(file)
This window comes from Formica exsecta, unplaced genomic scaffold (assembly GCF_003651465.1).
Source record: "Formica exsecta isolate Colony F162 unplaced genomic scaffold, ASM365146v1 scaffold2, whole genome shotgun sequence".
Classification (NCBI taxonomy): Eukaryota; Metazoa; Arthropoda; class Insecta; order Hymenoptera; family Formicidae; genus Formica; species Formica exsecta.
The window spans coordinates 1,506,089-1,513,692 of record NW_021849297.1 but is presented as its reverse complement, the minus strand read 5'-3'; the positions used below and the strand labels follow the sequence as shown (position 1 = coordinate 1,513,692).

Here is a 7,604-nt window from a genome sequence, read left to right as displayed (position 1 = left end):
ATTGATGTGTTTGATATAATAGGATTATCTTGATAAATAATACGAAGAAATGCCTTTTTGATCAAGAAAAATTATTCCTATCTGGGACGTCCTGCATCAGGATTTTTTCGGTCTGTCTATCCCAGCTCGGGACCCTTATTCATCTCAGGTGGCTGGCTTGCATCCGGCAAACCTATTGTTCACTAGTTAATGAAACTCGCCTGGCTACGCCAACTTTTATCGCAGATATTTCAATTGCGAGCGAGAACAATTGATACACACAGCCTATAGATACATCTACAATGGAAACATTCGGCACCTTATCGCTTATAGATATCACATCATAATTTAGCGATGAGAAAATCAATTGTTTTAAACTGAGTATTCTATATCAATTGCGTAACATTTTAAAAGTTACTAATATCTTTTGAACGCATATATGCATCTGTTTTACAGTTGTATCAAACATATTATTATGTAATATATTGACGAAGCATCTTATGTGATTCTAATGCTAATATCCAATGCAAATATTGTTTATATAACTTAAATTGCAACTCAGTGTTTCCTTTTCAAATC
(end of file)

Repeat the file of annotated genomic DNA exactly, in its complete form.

This window comes from Formica exsecta, unplaced genomic scaffold (assembly GCF_003651465.1).
Source record: "Formica exsecta isolate Colony F162 unplaced genomic scaffold, ASM365146v1 scaffold2, whole genome shotgun sequence".
Classification (NCBI taxonomy): Eukaryota; Metazoa; Arthropoda; class Insecta; order Hymenoptera; family Formicidae; genus Formica; species Formica exsecta.
The window spans coordinates 1,506,089-1,513,692 of record NW_021849297.1 but is presented as its reverse complement, the minus strand read 5'-3'; the positions used below and the strand labels follow the sequence as shown (position 1 = coordinate 1,513,692).

Here is a 7,604-nt window from a genome sequence, read left to right as displayed (position 1 = left end):
ATTGATGTGTTTGATATAATAGGATTATCTTGATAAATAATACGAAGAAATGCCTTTTTGATCAAGAAAAATTATTCCTATCTGGGACGTCCTGCATCAGGATTTTTTCGGTCTGTCTATCCCAGCTCGGGACCCTTATTCATCTCAGGTGGCTGGCTTGCATCCGGCAAACCTATTGTTCACTAGTTAATGAAACTCGCCTGGCTACGCCAACTTTTATCGCAGATATTTCAATTGCGAGCGAGAACAATTGATACACACAGCCTATAGATACATCTACAATGGAAACATTCGGCACCTTATCGCTTATAGATATCACATCATAATTTAGCGATGAGAAAATCAATTGTTTTAAACTGAGTATTCTATATCAATTGCGTAACATTTTAAAAGTTACTAATATCTTTTGAACGCATATATGCATCTGTTTTACAGTTGTATCAAACATATTATTATGTAATATATTGACGAAGCATCTTATGTGATTCTAATGCTAATATCCAATGCAAATATTGTTTATATAACTTAAATTGCAACTCAGTGTTTCCTTTTCAAATC